Hannah Stewart ’20 embraces challenges and new experiences. Last year, after just her second year of studying environmental conservation and sustainability at UNH, she enrolled in a summer internship with Extension’s community and economic development team.
Stewart spent time exploring the downtowns and natural resources of 13 New Hampshire communities alongside Stephanie Gardner ’18, a fellow intern. The pair helped collect data to assess how these communities can better use trails, waterways and other natural resources to bolster their local economies. “In the field, I used Collector, an app that uses ArcGIS to catalog notable characteristics or features like trails and river walks,” Stewart says. ArcGIS is an interactive geographic information system used for creating and using maps.
When walking in downtown areas, Stewart considered infrastructure and wayfinding. “I looked for characteristics such as businesses, lighting, signage, trailheads and overnight accommodations. Once I found a notable feature, I added it to Collector, defined it as either an existing asset or an opportunity, took a photo and wrote a brief description.”
Shannon Rogers, state specialist of nature-based economic development and associate Extension professor, provided guidance to Stewart and helped mentor her throughout the internship. About Rogers, Stewart says, “She was super encouraging and created a positive work environment. I gained so much insight from her.”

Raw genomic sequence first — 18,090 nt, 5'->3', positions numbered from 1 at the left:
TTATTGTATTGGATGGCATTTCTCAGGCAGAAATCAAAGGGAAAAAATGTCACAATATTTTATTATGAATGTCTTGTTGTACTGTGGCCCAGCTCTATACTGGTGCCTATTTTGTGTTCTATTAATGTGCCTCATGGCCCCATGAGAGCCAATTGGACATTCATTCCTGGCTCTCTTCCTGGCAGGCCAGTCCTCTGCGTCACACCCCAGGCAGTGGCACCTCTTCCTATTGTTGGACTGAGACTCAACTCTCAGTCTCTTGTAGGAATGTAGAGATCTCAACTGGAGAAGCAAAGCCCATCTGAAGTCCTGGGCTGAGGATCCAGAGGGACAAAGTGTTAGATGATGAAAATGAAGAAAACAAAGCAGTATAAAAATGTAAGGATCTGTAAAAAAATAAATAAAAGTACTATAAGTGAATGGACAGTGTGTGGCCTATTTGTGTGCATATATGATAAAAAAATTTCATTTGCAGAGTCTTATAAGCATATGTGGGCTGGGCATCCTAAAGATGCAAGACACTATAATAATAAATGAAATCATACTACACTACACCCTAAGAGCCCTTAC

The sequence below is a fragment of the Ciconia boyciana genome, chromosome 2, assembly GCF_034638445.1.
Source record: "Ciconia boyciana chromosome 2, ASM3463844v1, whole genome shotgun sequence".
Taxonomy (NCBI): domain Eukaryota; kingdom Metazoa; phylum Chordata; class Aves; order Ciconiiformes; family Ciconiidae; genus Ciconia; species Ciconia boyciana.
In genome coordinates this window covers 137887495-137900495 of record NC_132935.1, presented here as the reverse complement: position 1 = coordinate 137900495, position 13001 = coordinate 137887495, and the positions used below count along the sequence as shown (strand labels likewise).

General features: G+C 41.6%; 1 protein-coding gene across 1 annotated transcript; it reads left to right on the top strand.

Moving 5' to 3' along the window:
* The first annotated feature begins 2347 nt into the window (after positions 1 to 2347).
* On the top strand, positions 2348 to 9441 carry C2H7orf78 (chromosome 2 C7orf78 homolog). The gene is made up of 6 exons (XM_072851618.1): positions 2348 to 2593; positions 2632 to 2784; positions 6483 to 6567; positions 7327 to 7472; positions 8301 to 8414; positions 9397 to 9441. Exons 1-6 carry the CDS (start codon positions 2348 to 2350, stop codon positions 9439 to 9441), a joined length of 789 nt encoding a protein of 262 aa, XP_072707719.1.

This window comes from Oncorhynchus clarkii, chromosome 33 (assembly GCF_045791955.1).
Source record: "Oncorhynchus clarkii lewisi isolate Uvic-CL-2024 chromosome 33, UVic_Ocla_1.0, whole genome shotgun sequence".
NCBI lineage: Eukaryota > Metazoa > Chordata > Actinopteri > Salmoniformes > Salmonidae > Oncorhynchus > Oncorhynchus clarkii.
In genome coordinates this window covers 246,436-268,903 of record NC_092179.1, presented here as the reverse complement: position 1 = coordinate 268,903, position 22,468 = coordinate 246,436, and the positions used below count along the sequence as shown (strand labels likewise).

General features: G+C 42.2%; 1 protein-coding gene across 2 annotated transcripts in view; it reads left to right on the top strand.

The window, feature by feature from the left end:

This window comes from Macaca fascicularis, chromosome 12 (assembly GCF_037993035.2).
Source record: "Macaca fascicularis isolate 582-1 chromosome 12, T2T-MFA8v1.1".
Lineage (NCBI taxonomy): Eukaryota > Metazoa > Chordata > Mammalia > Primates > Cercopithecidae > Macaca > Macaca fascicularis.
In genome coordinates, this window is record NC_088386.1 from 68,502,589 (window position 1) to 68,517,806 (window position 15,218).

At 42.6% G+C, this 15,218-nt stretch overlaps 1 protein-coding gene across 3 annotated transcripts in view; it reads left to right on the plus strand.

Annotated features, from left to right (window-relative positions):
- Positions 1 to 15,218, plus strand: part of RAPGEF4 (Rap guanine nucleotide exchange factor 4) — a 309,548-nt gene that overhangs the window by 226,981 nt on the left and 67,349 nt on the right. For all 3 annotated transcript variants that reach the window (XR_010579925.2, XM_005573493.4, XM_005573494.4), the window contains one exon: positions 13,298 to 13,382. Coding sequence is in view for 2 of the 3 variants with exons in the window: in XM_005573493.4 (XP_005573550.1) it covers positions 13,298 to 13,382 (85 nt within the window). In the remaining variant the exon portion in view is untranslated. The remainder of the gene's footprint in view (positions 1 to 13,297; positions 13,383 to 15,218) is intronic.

An Internship Makes an Impact
Stewart has been applying the skills and knowledge gained through her internship to her coursework at UNH. At first, she found it difficult to define and classify natural resources because of the subjectivity involved. Learning how to navigate the software also required lots of practice. After working with several communities, however, she gained confidence and experience, which then allowed her to use the app for a summer fellowship to help observe forests with drones.
Stewart, who hopes to attend graduate school for agriculture and resource economics and pursue a career in higher education, says the access she gained through UNH Extension to hundreds of maps and information allowed her to pursue her research and interests on a deeper level. “This position brought me so much joy and a heightened understanding of community and environmental development,” she says.
The data she gathered will help assist those communities as they continue to create vibrant spaces with a focus on quality of life. “My internship helped me find a path for my own career and even made a difference for New Hampshire towns,” she says.